Sharon Liese on Looking at America’s Delicate Social Fabric Through “The Flagmakers”

“You really get the temperature of this country by the flags,” SugarRay says as he scans the front porches of houses on his drive to work in “The Flagmakers,” looking at all the Old Glories that quite possibly he had a hand in processing as a production supervisor at Eder Flag in Oak Creek, Wisconsin. He can take personal pride in a job well done in seeing his handiwork around town, but as a national symbol, he’s more circumspect, knowing that the dream it reflects has long been out of reach as he seems to work full-time in futility to make enough to support his family and as co-directors Cynthia Wade and Sharon Liese follow him in the fall of 2020, he’s only a few miles removed from where Jacob Blake, a 29-year-old Black resident of Kenosha, was paralyzed after being shot by police in a clear use of excessive force, and only a few hours’ drive away from Minneapolis, Minnesota where George Floyd was killed earlier that year. Whereas American flags could show a unity in a neighborhood, the mix of Black Lives and Blue Lives Matter flags that accompany them or have replaced them altogether tell a different story now.

While the front yard pageantry would seem to indicate a country that has lost its common threads, it’s shrewd of Wade and Liese to look at who is doing the needlepoint on its chief symbol in their engaging new short, a favorite at its recent festival stops at Camden and DOC NYC. At Eder Flag, a century-old manufacturer of American flags that has welcomed immigrants to work on its factory floor for generations, the directing duo finds a situation that appears at first glance what the founding fathers had in mind as a workforce made up of mostly immigrants seizes the opportunity for stability, leaving behind untenable situations elsewhere, whether it is a former prisoner of war in Bosnia or a Puerto Rican who lost everything in a hurricane. However, for as much care as they put into the work of stitching the stars and stripes, turning each flag around 150 times in order to get it just right, the film exposes the increasingly fraying social fabric where they now live in which one employee Barb, feels compelled to work in spite of her poor health when she hardly has the money to retire on, and another Ali, who fled Iraq with his family out of fear violence would touch them finds himself assaulted as a foreigner when shopping at Wal-Mart.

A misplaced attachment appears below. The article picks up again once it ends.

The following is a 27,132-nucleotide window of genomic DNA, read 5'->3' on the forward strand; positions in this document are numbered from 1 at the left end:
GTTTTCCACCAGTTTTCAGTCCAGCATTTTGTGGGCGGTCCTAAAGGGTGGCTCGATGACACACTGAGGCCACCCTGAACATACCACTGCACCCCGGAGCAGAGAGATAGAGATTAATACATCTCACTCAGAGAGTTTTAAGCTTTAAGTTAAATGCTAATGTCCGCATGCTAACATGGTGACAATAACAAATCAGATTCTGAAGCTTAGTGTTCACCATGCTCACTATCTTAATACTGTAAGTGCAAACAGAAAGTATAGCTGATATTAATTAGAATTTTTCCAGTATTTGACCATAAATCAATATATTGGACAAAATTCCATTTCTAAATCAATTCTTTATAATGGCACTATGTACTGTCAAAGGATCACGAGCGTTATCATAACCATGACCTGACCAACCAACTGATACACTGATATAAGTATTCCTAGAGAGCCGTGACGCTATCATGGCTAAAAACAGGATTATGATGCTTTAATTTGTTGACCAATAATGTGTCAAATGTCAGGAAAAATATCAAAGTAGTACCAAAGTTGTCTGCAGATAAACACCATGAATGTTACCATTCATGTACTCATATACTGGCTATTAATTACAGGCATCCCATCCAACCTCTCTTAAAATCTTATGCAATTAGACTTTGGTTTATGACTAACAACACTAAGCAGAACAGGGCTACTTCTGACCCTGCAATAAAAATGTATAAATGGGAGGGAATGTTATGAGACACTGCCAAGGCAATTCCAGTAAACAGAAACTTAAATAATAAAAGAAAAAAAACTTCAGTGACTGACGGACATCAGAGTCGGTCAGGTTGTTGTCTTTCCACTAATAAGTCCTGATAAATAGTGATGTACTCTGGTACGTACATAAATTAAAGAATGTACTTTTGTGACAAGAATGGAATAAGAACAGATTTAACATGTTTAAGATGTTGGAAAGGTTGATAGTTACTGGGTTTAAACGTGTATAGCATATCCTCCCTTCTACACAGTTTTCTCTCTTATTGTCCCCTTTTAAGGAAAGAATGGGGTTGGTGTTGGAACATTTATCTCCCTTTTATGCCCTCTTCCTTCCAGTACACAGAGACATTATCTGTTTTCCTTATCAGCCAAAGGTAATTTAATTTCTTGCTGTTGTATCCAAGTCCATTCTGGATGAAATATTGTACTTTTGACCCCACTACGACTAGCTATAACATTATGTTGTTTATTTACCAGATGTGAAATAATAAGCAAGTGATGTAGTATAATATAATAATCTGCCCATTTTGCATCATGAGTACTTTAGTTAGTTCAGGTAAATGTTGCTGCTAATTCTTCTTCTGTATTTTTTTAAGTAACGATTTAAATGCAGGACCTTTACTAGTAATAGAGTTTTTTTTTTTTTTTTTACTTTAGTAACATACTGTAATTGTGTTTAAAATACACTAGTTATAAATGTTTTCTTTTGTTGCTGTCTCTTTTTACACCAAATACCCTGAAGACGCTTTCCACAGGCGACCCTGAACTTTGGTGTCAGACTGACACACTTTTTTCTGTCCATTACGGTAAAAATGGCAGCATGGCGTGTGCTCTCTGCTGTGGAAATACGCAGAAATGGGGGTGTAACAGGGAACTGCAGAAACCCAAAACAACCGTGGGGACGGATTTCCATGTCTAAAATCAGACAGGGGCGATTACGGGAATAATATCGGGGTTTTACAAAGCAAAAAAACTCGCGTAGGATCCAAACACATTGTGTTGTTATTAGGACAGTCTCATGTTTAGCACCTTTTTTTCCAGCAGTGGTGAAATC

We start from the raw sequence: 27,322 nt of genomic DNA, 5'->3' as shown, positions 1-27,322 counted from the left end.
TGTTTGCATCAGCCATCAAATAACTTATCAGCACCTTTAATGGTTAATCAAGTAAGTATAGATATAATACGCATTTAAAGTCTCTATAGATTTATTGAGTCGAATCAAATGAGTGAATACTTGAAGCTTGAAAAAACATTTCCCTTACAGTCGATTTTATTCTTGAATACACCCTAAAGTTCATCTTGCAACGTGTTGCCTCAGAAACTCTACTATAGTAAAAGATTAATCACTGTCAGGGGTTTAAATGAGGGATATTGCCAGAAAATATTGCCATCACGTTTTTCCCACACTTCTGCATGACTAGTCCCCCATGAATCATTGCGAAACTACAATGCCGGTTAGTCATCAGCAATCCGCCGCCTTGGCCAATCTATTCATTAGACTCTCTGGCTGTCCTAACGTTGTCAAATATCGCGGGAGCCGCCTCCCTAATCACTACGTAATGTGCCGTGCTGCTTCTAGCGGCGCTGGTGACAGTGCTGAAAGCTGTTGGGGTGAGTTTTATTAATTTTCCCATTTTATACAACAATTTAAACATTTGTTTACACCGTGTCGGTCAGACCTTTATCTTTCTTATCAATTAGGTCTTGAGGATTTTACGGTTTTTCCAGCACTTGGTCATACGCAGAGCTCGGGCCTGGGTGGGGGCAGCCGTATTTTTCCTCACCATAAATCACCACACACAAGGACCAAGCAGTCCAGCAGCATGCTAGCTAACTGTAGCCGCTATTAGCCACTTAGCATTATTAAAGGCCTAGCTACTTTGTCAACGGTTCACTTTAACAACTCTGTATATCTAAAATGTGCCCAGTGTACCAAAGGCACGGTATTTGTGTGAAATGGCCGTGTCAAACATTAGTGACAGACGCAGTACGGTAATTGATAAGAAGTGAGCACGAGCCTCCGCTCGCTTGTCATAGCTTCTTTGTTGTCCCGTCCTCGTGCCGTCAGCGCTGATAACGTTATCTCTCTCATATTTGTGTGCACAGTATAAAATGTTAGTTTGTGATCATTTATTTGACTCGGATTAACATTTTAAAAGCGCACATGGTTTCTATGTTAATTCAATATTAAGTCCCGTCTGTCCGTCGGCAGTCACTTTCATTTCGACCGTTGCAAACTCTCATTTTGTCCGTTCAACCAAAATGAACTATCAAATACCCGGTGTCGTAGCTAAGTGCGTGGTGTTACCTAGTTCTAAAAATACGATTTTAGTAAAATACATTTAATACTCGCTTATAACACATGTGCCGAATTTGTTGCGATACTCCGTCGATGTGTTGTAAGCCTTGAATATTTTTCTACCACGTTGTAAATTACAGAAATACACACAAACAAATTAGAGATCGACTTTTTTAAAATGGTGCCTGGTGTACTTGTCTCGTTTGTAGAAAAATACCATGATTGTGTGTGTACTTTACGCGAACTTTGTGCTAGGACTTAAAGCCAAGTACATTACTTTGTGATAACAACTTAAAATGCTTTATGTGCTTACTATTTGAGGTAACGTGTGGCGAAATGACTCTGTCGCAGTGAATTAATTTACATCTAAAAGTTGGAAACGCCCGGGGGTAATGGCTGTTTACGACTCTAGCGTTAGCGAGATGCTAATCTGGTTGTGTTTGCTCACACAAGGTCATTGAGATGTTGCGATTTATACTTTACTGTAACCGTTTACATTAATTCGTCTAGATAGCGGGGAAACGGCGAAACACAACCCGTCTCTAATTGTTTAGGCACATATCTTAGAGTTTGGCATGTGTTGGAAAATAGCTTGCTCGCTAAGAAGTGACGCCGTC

Still, in taking a unique perspective to show America as it is, “The Flagmakers” holds all the promise of what it could be as Radica, a sewing manager at Eder who moved to the US from Serbia 28 years earlier, leads her multicultural staff in exercises where there may be language barriers abound but everyone comes together effortlessly around the same goals. Liese and Wade gracefully bring a number of disparate elements into focus themselves with the film, which is making its debut tonight on the National Geographic Channel before arriving later this month on Disney+ and Liese spoke about the three-year process of making the film, complicated by COVID and made all the more dramatic by the highly politicized times that followed.

How did you and Cynthia join forces on this?